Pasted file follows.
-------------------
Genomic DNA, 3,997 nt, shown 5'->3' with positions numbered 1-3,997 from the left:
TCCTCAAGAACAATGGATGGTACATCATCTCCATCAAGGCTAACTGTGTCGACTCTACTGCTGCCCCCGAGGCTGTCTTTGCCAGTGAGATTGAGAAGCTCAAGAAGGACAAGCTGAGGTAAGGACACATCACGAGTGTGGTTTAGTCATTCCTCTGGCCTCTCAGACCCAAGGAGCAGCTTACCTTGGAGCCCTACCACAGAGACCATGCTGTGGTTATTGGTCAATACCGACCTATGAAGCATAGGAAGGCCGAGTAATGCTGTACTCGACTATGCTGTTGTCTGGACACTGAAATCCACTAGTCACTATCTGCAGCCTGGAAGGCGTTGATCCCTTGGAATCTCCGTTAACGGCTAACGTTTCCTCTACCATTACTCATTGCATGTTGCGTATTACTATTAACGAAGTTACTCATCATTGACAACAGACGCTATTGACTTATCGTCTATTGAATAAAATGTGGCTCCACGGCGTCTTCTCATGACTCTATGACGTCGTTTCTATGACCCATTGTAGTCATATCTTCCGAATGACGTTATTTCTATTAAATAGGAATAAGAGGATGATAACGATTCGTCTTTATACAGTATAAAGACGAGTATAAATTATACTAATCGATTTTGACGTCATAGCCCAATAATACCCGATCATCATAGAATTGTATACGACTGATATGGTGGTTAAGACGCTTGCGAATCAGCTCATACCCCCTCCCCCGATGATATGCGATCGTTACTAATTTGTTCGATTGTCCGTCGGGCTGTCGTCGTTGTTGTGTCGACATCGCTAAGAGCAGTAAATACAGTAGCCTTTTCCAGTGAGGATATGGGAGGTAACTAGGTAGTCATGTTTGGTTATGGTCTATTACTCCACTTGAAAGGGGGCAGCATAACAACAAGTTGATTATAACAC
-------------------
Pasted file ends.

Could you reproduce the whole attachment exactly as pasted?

Genomic DNA, 3,997 nt, shown 5'->3' with positions numbered 1-3,997 from the left:
TCCTCAAGAACAATGGATGGTACATCATCTCCATCAAGGCTAACTGTGTCGACTCTACTGCTGCCCCCGAGGCTGTCTTTGCCAGTGAGATTGAGAAGCTCAAGAAGGACAAGCTGAGGTAAGGACACATCACGAGTGTGGTTTAGTCATTCCTCTGGCCTCTCAGACCCAAGGAGCAGCTTACCTTGGAGCCCTACCACAGAGACCATGCTGTGGTTATTGGTCAATACCGACCTATGAAGCATAGGAAGGCCGAGTAATGCTGTACTCGACTATGCTGTTGTCTGGACACTGAAATCCACTAGTCACTATCTGCAGCCTGGAAGGCGTTGATCCCTTGGAATCTCCGTTAACGGCTAACGTTTCCTCTACCATTACTCATTGCATGTTGCGTATTACTATTAACGAAGTTACTCATCATTGACAACAGACGCTATTGACTTATCGTCTATTGAATAAAATGTGGCTCCACGGCGTCTTCTCATGACTCTATGACGTCGTTTCTATGACCCATTGTAGTCATATCTTCCGAATGACGTTATTTCTATTAAATAGGAATAAGAGGATGATAACGATTCGTCTTTATACAGTATAAAGACGAGTATAAATTATACTAATCGATTTTGACGTCATAGCCCAATAATACCCGATCATCATAGAATTGTATACGACTGATATGGTGGTTAAGACGCTTGCGAATCAGCTCATACCCCCTCCCCCGATGATATGCGATCGTTACTAATTTGTTCGATTGTCCGTCGGGCTGTCGTCGTTGTTGTGTCGACATCGCTAAGAGCAGTAAATACAGTAGCCTTTTCCAGTGAGGATATGGGAGGTAACTAGGTAGTCATGTTTGGTTATGGTCTATTACTCCACTTGAAAGGGGGCAGCATAACAACAAGTTGATTATAACAC